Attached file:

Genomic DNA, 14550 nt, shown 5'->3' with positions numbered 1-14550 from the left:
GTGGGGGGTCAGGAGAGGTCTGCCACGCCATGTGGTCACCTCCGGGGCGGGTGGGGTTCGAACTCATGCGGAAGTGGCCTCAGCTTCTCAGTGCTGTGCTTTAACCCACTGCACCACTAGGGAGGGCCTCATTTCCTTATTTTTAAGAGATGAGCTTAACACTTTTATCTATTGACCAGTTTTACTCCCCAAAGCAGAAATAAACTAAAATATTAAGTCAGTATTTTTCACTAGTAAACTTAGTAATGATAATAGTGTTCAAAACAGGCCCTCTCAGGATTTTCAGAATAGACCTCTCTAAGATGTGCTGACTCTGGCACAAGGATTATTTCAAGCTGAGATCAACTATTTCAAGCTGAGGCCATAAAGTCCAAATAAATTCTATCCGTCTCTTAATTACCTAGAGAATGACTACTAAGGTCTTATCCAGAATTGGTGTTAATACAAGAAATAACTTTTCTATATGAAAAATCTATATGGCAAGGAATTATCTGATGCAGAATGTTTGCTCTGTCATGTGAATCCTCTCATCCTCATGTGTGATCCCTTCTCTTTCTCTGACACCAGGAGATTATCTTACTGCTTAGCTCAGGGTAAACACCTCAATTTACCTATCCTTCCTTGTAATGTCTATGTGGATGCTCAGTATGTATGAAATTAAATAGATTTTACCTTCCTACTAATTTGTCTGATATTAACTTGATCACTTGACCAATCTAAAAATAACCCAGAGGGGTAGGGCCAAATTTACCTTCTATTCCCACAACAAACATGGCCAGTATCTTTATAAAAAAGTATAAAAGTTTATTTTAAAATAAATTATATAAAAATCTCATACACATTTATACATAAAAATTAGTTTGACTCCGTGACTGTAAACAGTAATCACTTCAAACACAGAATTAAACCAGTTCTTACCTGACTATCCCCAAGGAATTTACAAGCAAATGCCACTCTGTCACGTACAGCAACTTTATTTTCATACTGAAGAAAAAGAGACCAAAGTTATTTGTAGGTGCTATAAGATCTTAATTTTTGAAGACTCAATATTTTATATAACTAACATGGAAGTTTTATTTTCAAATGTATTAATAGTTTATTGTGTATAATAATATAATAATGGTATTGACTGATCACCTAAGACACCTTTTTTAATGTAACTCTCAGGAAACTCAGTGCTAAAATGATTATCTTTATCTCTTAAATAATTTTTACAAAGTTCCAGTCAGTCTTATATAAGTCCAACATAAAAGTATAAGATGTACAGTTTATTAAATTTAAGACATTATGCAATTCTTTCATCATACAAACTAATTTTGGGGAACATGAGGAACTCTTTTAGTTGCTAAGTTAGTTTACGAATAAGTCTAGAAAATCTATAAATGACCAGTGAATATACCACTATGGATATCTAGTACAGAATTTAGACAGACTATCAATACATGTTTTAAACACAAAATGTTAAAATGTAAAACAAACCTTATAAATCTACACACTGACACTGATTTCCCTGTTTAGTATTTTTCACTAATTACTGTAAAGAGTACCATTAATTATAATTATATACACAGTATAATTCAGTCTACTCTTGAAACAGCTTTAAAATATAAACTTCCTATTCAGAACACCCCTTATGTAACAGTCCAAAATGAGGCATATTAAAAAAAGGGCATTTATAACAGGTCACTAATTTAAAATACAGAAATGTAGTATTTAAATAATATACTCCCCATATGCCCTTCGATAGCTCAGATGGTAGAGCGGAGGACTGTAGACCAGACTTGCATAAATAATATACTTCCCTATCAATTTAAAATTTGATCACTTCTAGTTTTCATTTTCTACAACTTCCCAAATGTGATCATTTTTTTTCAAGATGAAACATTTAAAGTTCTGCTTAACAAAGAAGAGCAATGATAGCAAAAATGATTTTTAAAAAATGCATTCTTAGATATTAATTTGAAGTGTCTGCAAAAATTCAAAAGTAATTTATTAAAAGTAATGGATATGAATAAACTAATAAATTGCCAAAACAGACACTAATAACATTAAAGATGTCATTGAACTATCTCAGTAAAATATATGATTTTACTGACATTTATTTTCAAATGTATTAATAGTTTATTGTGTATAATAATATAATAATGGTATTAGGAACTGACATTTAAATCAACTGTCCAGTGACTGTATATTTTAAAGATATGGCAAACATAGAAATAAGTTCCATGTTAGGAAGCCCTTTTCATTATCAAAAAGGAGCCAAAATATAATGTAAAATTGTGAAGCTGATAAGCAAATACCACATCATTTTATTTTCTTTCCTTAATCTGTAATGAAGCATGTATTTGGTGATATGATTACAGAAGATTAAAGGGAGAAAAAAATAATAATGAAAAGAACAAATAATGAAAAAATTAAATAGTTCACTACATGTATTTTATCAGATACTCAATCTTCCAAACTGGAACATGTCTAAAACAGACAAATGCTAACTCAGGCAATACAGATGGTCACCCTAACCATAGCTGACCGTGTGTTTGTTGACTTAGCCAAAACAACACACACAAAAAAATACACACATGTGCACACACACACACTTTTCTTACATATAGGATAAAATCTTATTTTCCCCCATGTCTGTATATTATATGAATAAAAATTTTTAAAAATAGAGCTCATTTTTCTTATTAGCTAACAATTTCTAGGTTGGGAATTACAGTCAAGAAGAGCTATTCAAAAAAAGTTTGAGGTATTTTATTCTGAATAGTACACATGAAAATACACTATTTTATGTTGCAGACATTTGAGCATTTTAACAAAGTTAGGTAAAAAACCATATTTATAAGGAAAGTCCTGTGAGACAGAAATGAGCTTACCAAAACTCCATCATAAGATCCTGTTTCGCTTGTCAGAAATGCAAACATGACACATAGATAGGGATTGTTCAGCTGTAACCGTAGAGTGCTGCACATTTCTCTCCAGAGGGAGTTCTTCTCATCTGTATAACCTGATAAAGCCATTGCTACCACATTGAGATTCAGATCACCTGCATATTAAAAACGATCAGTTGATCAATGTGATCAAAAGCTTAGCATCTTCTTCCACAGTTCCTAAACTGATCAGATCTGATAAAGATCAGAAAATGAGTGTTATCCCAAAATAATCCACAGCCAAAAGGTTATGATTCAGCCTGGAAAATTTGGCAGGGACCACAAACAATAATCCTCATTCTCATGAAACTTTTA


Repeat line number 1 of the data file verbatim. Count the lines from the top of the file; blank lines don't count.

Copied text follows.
Genomic DNA, 14550 nt, shown 5'->3' with positions numbered 1-14550 from the left: